• Mental Health advocate, Jake Gablonski (Facebook / R U OK? Day)Source: Facebook / R U OK? Day
Mental health advocate, Jake Gablonski talks about how important initiating a conversation with a loved one - or a total stranger - is.
Jake Gablonski

13 Sep 2017 - 5:30 PM  UPDATED 14 Sep 2017 - 9:04 AM

Today is R U OK? Day, one day of the year we all come together to ask each other the big question, creating a supportive community and raise awareness nation-wide.

But I think opening up, talking and showing support goes beyond one day of the year. While R U OK? Day is about raising awareness about suicide, in essence, the campaign is about mateship, standing shoulder-to-shoulder regardless of gender, race, skin colour, sexuality, religion, geographical location or 'who' or 'what' we are as human beings. It's about sharing a view to provide an opportunity to talk about our feelings, and to listen. Something we can all take part in 365 days of the year.

I became an Ambassador for R U OK? because it’s something I’m very passionate about and it’s message is so relevant to my goals in the influencer space. I guess I never really knew how much difference talking about things makes until I went through periods of struggling myself with anxiety and depression. As a child, I was involved in an accident, and in my teenage years I had difficulty feeling as though my identity didn't align with the image of who I was meant to be in my head.

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I have seen many people close to me struggle with their mental health as well, and I’ve experienced far too many loved ones get to a point where they feel like they have limited options to get through it. I find it particularly worrying that a lot of these people in my community are young because they are our future leaders. If we can’t set an example and teach them how to speak up about emotions, learn how to work through it right at the start and in turn, support each other while they are struggling; we will continue to see the devastating numbers of suicides in our country grow and lose next generation leaders.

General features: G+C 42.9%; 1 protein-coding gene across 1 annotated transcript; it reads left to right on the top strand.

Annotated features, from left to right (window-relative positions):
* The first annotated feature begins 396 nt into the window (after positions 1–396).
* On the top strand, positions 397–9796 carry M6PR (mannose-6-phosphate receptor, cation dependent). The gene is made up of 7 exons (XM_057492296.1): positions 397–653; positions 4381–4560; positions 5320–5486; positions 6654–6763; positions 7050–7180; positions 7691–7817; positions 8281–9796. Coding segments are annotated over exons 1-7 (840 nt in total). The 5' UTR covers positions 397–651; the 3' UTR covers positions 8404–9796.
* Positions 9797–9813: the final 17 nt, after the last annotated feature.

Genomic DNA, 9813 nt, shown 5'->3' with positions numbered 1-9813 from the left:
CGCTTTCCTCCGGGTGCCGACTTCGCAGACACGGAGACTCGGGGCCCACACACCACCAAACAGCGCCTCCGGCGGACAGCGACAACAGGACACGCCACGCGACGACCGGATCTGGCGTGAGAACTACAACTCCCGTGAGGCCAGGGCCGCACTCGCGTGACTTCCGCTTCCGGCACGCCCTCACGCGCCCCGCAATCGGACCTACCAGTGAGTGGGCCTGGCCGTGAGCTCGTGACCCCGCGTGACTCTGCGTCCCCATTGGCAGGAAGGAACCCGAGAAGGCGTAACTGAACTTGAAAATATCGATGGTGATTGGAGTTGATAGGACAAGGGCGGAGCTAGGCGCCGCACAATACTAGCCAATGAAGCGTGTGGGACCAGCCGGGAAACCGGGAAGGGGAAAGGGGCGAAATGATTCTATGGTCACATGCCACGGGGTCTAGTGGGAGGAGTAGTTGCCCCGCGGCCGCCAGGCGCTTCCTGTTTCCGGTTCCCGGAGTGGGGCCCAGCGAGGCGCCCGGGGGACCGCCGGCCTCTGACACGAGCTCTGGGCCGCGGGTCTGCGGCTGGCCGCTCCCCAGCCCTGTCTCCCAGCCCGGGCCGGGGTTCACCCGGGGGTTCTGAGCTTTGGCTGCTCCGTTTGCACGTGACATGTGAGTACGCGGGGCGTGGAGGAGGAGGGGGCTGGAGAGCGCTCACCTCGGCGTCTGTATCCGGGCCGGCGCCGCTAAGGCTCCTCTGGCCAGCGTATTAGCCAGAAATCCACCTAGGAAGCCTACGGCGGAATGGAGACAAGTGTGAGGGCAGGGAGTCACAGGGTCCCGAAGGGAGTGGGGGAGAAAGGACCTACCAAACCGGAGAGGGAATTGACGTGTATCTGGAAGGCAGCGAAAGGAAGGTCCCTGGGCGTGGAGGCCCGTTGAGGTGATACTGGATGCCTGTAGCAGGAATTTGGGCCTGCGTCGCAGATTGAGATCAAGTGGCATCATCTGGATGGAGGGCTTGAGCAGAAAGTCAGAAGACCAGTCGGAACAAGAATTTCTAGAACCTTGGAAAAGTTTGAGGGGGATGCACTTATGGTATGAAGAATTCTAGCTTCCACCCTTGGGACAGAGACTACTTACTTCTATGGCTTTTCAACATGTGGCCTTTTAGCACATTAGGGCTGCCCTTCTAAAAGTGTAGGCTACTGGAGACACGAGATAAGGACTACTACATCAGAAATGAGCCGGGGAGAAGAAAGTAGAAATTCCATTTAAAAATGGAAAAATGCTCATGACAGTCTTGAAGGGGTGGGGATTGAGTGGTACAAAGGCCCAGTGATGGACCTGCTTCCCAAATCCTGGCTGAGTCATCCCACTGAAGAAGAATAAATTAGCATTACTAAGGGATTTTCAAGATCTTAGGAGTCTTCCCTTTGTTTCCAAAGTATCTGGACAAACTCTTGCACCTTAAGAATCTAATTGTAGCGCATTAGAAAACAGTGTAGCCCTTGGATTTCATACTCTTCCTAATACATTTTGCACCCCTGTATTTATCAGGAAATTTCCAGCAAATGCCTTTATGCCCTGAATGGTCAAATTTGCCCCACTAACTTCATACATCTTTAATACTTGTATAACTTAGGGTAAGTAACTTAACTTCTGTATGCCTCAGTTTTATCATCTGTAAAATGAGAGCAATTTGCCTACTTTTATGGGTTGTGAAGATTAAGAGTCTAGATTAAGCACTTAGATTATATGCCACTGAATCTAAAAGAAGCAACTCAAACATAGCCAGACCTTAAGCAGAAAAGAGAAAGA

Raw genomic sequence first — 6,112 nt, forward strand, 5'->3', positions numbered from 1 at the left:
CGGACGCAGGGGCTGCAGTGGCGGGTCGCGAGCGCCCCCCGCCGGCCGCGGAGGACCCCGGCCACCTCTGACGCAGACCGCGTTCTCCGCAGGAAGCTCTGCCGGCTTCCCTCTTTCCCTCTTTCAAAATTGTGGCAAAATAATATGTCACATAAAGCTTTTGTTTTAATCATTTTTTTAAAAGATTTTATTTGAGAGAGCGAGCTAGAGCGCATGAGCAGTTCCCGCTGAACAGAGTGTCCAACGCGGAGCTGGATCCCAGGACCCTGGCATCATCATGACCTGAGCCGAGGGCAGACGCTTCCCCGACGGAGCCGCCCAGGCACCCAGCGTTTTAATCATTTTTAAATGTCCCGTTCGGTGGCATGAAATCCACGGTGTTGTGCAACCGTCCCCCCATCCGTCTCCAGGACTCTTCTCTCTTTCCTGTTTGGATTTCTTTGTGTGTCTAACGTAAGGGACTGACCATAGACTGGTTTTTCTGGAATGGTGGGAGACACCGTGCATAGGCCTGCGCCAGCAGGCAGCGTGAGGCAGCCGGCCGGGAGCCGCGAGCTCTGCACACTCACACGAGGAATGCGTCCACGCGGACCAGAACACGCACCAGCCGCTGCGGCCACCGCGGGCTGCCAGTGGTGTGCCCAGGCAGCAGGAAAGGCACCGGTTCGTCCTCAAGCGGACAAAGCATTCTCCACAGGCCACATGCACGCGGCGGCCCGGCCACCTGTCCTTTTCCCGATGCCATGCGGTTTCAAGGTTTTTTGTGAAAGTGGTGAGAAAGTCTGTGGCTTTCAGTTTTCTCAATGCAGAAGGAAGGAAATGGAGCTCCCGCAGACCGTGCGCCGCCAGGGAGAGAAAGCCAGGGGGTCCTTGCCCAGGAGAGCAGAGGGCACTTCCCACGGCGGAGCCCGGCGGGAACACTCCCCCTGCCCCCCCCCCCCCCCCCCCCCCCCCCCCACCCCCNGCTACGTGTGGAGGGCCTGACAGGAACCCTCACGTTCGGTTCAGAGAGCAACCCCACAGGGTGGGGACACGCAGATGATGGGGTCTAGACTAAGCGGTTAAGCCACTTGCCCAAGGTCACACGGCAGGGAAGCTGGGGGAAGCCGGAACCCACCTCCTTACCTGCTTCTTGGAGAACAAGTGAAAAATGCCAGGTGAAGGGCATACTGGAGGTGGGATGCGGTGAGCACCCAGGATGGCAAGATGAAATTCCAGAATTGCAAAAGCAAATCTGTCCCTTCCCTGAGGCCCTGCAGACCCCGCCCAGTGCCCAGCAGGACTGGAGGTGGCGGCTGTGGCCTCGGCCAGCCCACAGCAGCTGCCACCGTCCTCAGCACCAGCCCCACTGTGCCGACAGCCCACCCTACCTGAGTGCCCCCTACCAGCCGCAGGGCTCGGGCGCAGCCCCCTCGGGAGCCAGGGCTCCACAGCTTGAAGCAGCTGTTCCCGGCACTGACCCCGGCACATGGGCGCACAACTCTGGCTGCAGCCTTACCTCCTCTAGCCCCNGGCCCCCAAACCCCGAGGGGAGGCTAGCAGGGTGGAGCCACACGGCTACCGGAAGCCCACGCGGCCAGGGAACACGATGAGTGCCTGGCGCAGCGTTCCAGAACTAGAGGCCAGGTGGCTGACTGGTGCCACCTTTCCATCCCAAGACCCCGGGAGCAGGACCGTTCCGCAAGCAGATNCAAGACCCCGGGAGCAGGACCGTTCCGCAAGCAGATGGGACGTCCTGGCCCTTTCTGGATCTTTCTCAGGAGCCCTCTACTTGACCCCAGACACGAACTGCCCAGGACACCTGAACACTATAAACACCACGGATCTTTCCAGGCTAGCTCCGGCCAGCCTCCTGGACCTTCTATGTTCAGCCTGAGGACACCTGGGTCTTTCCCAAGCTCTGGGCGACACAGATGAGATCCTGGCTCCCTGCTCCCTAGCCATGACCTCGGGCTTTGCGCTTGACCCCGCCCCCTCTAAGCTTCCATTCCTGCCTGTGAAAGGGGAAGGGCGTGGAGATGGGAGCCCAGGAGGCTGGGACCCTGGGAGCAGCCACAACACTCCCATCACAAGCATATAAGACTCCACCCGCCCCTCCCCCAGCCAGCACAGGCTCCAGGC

It’s not easy and can be uncomfortable hearing and talking about difficult things, but the more we do it, the easier it gets.

I wanted to play a part in influencing a change by taking a leap of faith on such a public platform, telling my story with hope to provide an opportunity for people struggling to understand that they have a chance to express their feelings safely, and to ensure those around them feel comfortable enough to know how to help. It’s not easy and can be uncomfortable hearing and talking about difficult things, but the more we do it, the easier it gets. I’m a strong believer in the power of storytelling and that growth happens outside our comfort zone, and sometimes we don’t even realise it’s happening.

Asking the question, 'are you okay?', and having conversations can change a life. It’s happened to me not only by telling my own story, but throughout my travels and my interactions in communities Australia-wide. 

Last week, something significant happened that really validated the work of R U OK? and everyone involved. I finished up a total of around two weeks travelling with R U OK?’s Conversation Convoy last weekend, which ended in Brisbane. Rewind to about four months ago, a teenage boy contacted me on Facebook and opened up about some personal struggles he was having, and I told him about the difference simply talking about things made to me when I was having a tough time. Fast forward to last Friday at the Queen Street Mall event, an Aboriginal woman and her son came over and had a chat - I had no idea at the time, but it was the same boy who’d contacted me, standing in front of me, while we had a casual yarn about school, life and everything in between. Three days later, I received a message from his mum thanking me for encouraging her son to open up to her about his struggles and came out as a gay. He'd told her that if he and I didn’t have that conversation, he - a 15 year old boy - would have taken his own life.

Reading that message was one of the heaviest moments for me, but there was also no greater gift I could have received than knowing I played a part in inspiring him to break down that wall. His touching story demonstrates the power of R U OK?’s philosophy and how effective a simple conversation can be. By removing the stigma from mental health and making yourself available for this kind of conversation, you too could be a champion of change, and even impact even a stranger’s ability to see their way to tomorrow.

RUOK? Day’s significance is based on its ability to connect with everyone. So, who will you ask today?

This year, NITV & R U OK? are working together encourage more life-changing conversations in communities across Australia.

R U OK? Day is a national day of action on Thursday, 14 September. Conversation tips and crisis numbers can be found at R U OK Website or call Lifeline on 13 11 14.